Fifteen Favorite Fiction Books of 2020

Meet me at the Museum by Anne Youngson was a delight. It could be because Youngson is a retired grandmother and this is her first novel, but it was enjoyable and thought provoking nonetheless. It is written as letters between Tina, a farmer’s wife in England, and Anders, a professor and museum curator in Denmark. Their correspondence examines how writing illuminates ones own attitudes, regrets and feelings. Both Tina and Anders reveal themselves little by little and discover more about each other and themselves. 

The Water Dancer by Ta-Nehisi Coates. A thoughtful book about a “tasked” man, Hiram Walker, and his understanding of being “tasked” by “Quality” whites. He meets Corrine, a woman of quality who had become a leading member of the underground and Harriet Tubman, who mentored him in “conduction,” which is the gift of transferring physically on the basis of memories. I hesitated to read it, because it is difficult to read of the misery and evil of slavery, but this book wasn’t just a story of brutality. It was a story of evil, yes, but most of the story was about costly and dangerous hope.

The Book of Aron by Jim Shepard. Another heartbreaking novel about WWII and the appalling treatment of Jews. Aron is a sensitive boy of about 8 or 9 who gets involved with smugglers to stay alive in Poland. His family had been sharing an apartment – Jews were crowded into apartments – and he was kicked out and on his own when his mother died. He eventually ends up in the orphanage of Janusz Korzcak, a doctor who famously refused to get himself out of Poland because he was caring for orphaned children. 

The Ten Thousand Doors of January by Alix E. Harrow is a good story about a young girl, January, who finds doors into other worlds. January lives in Mr. Locke’s estate and her father, in Mr. Locke’s employ, is rarely around. January finds a book that reveals the stunning truth about the doors, where her father goes and the character of Mr. Locke. At its root, the book is about writing and how it can create openings into different worlds, how it can transform one’s existence, and about a young girl coming of age.

Olive, Again by Elizabeth Strout. Olive seemed a bit more likable than I remember her in Olive Kitteridge. She is still honest, forthright, sometimes humorous and often clueless about the affect she has on others. The book is about her coming to terms with who she is, as expressed by a final statement: “I do not have a clue who I have been. Truthfully, I do not understand a thing.” (p. 289)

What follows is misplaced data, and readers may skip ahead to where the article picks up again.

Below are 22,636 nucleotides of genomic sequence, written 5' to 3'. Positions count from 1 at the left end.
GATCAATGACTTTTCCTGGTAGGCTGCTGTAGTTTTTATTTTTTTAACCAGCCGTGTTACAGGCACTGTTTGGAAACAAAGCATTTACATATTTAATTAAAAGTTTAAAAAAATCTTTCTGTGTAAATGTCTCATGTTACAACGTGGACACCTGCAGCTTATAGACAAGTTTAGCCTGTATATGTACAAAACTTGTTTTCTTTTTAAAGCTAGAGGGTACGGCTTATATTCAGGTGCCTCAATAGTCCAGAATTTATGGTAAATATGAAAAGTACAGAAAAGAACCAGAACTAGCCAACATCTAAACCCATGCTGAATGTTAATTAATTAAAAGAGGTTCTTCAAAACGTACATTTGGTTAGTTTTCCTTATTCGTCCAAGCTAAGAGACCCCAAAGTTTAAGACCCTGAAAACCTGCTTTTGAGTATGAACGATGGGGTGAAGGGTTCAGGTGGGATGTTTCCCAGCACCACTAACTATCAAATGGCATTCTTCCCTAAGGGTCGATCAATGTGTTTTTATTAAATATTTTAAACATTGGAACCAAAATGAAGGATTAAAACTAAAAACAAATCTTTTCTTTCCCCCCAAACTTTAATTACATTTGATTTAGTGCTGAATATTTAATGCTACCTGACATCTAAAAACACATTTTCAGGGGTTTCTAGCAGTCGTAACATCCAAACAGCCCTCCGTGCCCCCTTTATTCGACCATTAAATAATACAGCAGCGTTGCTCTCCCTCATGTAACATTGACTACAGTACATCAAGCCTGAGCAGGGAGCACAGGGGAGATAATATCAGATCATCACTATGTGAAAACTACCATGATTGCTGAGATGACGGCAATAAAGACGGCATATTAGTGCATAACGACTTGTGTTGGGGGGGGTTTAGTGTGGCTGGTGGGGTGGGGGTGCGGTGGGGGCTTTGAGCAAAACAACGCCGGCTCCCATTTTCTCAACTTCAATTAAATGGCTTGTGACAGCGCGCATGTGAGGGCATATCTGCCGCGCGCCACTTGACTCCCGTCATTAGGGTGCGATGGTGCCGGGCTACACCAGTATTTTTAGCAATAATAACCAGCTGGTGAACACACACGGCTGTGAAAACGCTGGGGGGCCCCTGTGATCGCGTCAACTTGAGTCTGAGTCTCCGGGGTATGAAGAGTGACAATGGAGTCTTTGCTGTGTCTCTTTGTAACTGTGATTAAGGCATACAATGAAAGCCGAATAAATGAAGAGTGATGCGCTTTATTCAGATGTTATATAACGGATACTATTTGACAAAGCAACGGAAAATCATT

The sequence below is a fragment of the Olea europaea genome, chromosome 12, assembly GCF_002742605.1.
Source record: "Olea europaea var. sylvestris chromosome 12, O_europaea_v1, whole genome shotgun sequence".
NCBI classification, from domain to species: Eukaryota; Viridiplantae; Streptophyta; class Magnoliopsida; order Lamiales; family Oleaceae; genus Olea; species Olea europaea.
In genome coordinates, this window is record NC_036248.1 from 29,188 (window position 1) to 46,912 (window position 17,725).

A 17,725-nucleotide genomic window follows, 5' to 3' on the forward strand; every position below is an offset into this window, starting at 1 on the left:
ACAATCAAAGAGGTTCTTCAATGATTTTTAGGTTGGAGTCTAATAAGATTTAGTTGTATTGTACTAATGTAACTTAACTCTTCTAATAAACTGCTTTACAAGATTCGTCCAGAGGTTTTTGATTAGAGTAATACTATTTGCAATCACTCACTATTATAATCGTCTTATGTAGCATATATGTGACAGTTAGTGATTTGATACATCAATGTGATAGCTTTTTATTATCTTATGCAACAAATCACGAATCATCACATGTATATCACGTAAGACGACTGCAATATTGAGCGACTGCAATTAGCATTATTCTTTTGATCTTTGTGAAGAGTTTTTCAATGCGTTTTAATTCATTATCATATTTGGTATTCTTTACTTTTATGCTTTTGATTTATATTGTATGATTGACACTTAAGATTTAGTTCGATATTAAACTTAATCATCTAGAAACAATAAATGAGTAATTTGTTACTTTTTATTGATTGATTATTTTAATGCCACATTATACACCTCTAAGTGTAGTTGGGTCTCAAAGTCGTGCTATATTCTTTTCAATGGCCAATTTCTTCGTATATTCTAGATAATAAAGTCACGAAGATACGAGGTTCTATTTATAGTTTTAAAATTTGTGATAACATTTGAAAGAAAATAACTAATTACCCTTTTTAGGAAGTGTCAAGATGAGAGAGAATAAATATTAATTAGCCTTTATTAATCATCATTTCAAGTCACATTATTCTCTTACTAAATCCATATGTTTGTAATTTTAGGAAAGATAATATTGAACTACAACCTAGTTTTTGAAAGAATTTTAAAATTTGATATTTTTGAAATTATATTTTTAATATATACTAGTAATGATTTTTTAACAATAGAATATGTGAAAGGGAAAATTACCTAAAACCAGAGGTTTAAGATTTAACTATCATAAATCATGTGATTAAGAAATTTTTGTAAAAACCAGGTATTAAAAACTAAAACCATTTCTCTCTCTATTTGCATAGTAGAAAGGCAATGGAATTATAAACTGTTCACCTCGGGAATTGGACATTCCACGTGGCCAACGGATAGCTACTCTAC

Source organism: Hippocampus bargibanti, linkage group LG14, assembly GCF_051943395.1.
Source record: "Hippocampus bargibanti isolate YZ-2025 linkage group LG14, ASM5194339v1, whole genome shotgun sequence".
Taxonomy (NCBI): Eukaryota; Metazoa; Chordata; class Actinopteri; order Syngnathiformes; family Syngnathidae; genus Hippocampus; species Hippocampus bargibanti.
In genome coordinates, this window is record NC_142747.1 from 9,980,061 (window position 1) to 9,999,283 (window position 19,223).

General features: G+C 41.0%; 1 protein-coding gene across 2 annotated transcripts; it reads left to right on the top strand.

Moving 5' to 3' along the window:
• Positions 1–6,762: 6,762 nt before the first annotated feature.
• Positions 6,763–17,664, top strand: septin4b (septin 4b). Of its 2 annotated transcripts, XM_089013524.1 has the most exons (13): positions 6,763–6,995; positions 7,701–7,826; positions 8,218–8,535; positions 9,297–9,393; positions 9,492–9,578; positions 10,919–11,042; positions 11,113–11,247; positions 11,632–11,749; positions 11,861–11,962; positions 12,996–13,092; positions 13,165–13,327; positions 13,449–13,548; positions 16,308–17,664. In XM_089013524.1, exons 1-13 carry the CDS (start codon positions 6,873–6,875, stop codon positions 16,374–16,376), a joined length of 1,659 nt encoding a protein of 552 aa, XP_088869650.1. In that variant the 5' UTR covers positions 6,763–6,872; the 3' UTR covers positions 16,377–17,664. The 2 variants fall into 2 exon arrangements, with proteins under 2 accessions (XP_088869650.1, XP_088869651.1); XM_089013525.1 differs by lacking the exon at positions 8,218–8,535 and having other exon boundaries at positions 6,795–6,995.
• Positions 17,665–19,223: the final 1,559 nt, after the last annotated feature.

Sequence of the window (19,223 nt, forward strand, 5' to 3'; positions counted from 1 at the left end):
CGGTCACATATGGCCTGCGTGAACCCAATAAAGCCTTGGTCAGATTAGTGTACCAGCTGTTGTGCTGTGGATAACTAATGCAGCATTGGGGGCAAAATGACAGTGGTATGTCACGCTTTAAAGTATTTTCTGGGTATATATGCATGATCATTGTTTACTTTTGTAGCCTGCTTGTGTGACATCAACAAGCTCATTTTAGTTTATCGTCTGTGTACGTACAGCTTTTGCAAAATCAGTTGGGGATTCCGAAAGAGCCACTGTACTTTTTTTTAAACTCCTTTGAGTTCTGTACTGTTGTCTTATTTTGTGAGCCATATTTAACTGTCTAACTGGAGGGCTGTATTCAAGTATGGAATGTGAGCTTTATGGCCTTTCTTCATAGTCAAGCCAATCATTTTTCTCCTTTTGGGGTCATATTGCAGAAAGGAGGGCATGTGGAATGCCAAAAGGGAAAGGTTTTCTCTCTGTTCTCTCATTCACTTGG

Writers and Lovers by Lily King. I enjoyed this book about Casey, a 30 something novelist wanna-be, her struggles and insecurities, which sounded a lot like my insecurities, and her faltering love life. She has been working on a novel for 6 years, is broke, in debt, coming off one relationship and into two potential relationships, and she misses her mother who had died 6 months before. She perseveres through it all.

Behold the Dreamers by Imbolo Mbue. This book was a condemnation of American materialism and explores what it does to people, whether or not they were born here. Immigrants Jende and Neni Jonga had been in the US for a year or two when Jende got a job chauffeuring Clark Edwards, a wealthy Wall Street type while his wife, Neni, gets a degree in pharmacy. Everything is going well until the stock market crash – the book begins in 2007. Jende and Neni face lost jobs, frustrating asylum applications, and conflict over what they should do next. I had a little trouble staying with the story in the middle, but it was an interesting perspective on immigration and materialism. 

The End of October by Lawrence Wright. An eerily close to home novel about Henry Parsons and his fight to stop a pandemic that originates in Indonesia and becomes global as one carrier travels to Mecca for his Hajj. The book follows Henry through Saudi Arabia, onto a submarine, and back home in Atlanta as he explores the pandemic, his relationships and his understanding of God.

This Tender Land by William Kent Krueger. Excellent book about 4 orphans who undertake an odyssey on the Minnesota River to the Mississippi River to St. Louis in flight from an abusive children’s home where they had been placed during the summer of 1932. Odie (12), Albert (16), Emmy (6) and Mose are in it together and their trip teaches them who they are, what the world is like and, for Odie, who God is. Particularly disheartening is the rampant prejudice against Native Americans and others, and it reminds me that the evil of racism is nothing new. It’s a compelling read and its messages are solid.